How to spend a day in Fethiye. Are you brave enough to try number seven?!
If starting your sailing holiday from Fethiye, instead of sitting around the marina on your first day waiting to board your yacht, spend your time looking around this wonderful town. Surrounded by the heavenly glow of the Mediterranean and protected by lush towering mountains, Fethiye is a charming and lively market town with plenty to offer those sailing along the Turquoise Coast. From the cobbled pathways of Fethiye’s Old Town and the ghost village of Kayakoy, to the vast open sky above the gorgeous Oludeniz Beach – here are our 7 tips for a perfect day in Fethiye.
Fethiye Old Town
You’ll find Fethiye’s scenic old town (Paspatur) just a short stroll inland from the harbour. Its (mostly covered) narrow streets are filled with restaurants and shops, some packed high with colourful spices and Turkish Delight, others with Turkish carpets and antiques. It’s perfect for simply exploring, walking the streets and tasting the local cuisine in laid-back cafés. You’ll also be able to spot sights such as the Eski Hamam which dates to the Ottoman-era and the Eski Cami – Fethiye’s oldest mosque.
Otherwise known as Çarşı 95 Sokak, this quaint shopping street in central Fethiye has become all the more instagrammable since the installation of a huge collection of umbrellas as a sort of imperfect, multi-coloured roof. The umbrellas are open and suspended high above street level, providing some respite from the sun when shopping in one of the street’s boutiques or indulging in an al fresco lunch on the cobbles.
Fethiye Rock Tombs
These stunning ancient tombs of the Lycians look from afar like a collection of oddly sized, arched temples carved into the rock of the Fethiye mountains. On first glance you’d imagine that venturing inside would lead to some intricately carved mountain temple. However, they’re simply façades for Lycian tombs, people who believed that mythical winged creatures would arrive to carry their dead to the afterlife, and so placed them as high as they could. Some of the newer temples are adorned with ornate Romanesque columns and carved reliefs, while others are nothing more than unremarkable doorways. The most impressive of the bunch is the elaborately carved Tomb of Amyntas which can be reached via a set of 200 steps (and a small entrance fee) that lead directly to the tomb from below.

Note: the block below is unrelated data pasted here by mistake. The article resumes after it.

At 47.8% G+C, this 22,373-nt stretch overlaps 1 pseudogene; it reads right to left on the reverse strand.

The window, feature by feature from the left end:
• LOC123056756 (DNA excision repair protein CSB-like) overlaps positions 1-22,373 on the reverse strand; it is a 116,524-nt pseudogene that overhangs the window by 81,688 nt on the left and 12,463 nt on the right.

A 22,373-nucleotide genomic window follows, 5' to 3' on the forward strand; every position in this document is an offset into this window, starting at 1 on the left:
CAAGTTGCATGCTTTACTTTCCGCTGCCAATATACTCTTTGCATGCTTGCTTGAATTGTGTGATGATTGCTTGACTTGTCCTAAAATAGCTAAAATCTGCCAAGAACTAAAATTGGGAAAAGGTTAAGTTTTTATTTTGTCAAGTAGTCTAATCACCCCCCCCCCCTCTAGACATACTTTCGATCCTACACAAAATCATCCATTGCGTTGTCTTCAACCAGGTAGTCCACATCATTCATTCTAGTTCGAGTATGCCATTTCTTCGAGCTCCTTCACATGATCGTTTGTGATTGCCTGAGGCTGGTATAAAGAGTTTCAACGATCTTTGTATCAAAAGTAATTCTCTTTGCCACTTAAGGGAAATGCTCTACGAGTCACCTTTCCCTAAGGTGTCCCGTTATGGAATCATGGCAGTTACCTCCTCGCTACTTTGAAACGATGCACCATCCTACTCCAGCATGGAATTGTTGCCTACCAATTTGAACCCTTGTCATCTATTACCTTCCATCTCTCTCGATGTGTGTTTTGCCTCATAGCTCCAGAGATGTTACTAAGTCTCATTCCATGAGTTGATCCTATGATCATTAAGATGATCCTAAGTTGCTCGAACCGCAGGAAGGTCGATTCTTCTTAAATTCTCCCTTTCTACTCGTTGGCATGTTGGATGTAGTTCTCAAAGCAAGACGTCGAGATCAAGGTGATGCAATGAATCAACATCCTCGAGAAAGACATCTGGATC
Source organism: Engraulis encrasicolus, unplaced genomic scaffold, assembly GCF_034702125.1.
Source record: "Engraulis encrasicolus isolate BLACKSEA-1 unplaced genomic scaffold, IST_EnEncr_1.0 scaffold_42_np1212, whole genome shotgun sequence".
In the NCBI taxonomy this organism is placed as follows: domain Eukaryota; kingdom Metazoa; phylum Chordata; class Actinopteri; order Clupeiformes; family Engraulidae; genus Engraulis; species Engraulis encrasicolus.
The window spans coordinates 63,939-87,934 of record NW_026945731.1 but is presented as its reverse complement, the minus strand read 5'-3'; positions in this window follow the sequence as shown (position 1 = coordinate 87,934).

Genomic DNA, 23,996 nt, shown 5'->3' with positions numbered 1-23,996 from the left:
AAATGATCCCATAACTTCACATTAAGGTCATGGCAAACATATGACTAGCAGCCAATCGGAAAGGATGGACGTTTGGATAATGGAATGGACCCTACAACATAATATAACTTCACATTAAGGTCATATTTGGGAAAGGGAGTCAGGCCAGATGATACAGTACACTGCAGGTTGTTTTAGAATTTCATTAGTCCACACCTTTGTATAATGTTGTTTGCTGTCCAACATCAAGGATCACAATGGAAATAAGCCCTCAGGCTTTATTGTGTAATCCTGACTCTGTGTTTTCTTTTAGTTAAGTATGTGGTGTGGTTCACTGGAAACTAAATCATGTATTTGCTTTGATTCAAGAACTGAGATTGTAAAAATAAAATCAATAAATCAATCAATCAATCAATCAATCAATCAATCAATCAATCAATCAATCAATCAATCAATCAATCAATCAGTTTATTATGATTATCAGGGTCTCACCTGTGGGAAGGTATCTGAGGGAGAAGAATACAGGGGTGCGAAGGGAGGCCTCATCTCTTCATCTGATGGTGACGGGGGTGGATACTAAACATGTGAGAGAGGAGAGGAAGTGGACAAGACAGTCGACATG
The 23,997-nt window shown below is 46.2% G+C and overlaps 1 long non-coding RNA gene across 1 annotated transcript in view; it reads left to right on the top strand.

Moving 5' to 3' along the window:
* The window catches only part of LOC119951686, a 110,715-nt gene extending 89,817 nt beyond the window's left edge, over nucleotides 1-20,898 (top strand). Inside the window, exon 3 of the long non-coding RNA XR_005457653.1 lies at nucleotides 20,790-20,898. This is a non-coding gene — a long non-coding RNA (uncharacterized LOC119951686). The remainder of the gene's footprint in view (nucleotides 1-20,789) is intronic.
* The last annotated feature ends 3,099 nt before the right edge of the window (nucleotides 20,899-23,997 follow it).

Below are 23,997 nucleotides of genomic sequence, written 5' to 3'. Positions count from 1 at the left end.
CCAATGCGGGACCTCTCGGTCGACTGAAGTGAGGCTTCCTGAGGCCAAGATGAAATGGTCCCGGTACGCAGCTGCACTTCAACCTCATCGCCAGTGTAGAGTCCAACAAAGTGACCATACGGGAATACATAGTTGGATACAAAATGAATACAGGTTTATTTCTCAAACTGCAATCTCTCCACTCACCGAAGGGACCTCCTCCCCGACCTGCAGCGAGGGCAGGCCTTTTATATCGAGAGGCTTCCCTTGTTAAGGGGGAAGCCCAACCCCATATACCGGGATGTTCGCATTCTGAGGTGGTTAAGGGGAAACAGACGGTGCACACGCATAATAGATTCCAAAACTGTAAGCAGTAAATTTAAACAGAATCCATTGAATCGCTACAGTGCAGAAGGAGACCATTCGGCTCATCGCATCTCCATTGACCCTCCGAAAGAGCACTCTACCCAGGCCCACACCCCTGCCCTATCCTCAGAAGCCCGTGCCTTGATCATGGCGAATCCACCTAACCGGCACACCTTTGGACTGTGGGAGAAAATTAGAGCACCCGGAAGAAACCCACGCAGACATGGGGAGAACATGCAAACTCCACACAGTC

Kayakoy Ghost Village
Just 5km away from the boisterous centre of Hisaronu, Kayakoy presents itself as a respite from the rush and chaos of its neighbours. The town has laid abandoned to the elements for decades, falling into a beautiful decay as the local flora of pine and fig trees coat the ghost town in a lush fragrance that sweetens the village’s somewhat dark past. It’s easy to find the 10 kilometre trail from Fethiye, an extension of the Lycian Way, which begins just beyond the Fethiye rock tombs. Hike to the white chapel at the top of the village for fabulous views of the Xanthos valley and a vast stretch of the Mediterranean.
These mysterious mountaintop ruins offer up a fascinating patchwork of architectural styles, determined by the numerous people who have inhabited them – from the Lycians and Romans through to the Ottomans. On the hillside you’ll find a number of Lycian tombs, the most interesting of which is the pretty, but unfinished Tomb of Bellerophon. The crown of the ruins is the acropolis on top of the highest hill, from where it’s easier to make out the remains of the Roman baths and a large stadium in the ruins below.
Fethiye fish market
The hustle and bustle of this busy fish market is worth the trip when you consider the rewards. Freshly caught fish handpicked by you and delivered straight to a restaurant of your choice (within the market) and cooked according to your preferences. Simply find a restaurant or table that’s to your liking, get your seat, then go shopping for some fish and let them know which restaurant you intend to have cook it for you! You can pair it with meze and rakı from the restaurant, and afterwards stroll around the rest of the market to pick up some homemade Sucuk and freshly picked fruit. Delicious!
Nearby Babadağ Mountain offers one of the highest (6500ft) take off points for commercial paragliding in the world. The views as you glide away are astounding, with vast panoramas of the lush mountainsides, the stunning arc of white sands at Oludeniz beach and miles upon miles of the uninterrupted glistening Mediterranean waters. If you’re brave enough to have a go there are several paragliding operators, just ensure you use a reputable one for the best (and safest) experience.